Public Safety

Worst DUI Drivers Closely Watched

They are the worst of the worst on the road: They’ve been arrested repeatedly for DUI, and maybe they’ve already hurt someone in a crash. But they keep driving drunk.

This year, the San Diego County Probation Department will use a $432,462 grant it recently received to monitor these high risk DUI offenders and keep the roadways safe.

“The grant helps funds officers and programs that save the lives of innocent motorists,” said San Diego County Chief Probation Officer Mack Jenkins. “Intensive probation supervision is critical for high risk DUI offenders. Just as importantly, our officers are steering these offenders toward rehabilitative programs that could ultimately prevent their dangerous behavior.”

The California Office of Traffic Safety grant is awarded through the National Highway Traffic Safety Administration. It partially funds the San Diego County Probation Department’s DUI Enforcement Team, which supervises about 775 DUI offenders at any given time. Probation officers on the team make unannounced home visits and searches and conduct random alcohol and drug testing on offenders while making sure they’re sober and participating in court-ordered DUI education and treatment programs.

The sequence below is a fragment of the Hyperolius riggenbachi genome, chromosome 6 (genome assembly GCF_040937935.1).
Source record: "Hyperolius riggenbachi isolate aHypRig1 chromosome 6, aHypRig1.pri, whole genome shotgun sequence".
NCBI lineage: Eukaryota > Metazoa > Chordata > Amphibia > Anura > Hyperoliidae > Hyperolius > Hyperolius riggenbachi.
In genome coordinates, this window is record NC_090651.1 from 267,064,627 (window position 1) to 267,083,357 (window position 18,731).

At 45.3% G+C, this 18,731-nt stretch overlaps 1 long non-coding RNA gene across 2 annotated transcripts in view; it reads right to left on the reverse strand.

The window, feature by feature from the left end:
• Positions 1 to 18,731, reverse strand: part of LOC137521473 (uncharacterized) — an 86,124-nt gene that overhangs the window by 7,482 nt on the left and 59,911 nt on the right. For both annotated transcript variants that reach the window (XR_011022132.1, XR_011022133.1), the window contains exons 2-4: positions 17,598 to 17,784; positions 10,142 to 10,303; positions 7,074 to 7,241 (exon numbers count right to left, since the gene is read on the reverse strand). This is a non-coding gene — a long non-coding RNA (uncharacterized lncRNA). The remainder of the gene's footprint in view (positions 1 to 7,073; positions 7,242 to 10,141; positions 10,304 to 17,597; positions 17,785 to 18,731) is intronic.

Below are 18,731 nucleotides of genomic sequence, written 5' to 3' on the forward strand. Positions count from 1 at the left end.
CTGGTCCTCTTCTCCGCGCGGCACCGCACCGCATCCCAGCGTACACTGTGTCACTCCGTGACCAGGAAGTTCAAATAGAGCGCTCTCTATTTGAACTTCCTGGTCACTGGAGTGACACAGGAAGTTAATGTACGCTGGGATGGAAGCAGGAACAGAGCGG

The San Diego County DUI Enforcement Team also conducts special joint operations with other law enforcement agencies, including warrant searches, DUI/driver license checkpoints, and sting operations to make sure probationers – who generally have suspended licenses because of their crimes – are not driving from the probation office or other locations.

In the 2012-2013 fiscal year, the team arrested 273 probationers, the majority for failing to abstain from alcohol use. The team arrested 25 probationers driving with a suspended or revoked license.

DUI is a serious public safety threat in San Diego County. In 2010, the most recent year for which data is available, San Diego County recorded 17,305 DUI arrests, the second highest number of any county in the state, according to the California Department of Motor Vehicles. That year, San Diego suffered 68 alcohol-related fatalities and 1,534 injuries, according to the California Highway Patrol.

The dedicated DUI Enforcement Team allows the Probation Department to contact DUI offenders as frequently as other high-risk offenders the department supervises. Combined with the joint operations with partner law enforcement agencies, this intensive supervision increases the number of DUI offenders who comply with court terms and abstain from alcohol use. Ultimately, the team’s efforts enhance public safety by preventing repeat DUI offenders from driving drunk yet again.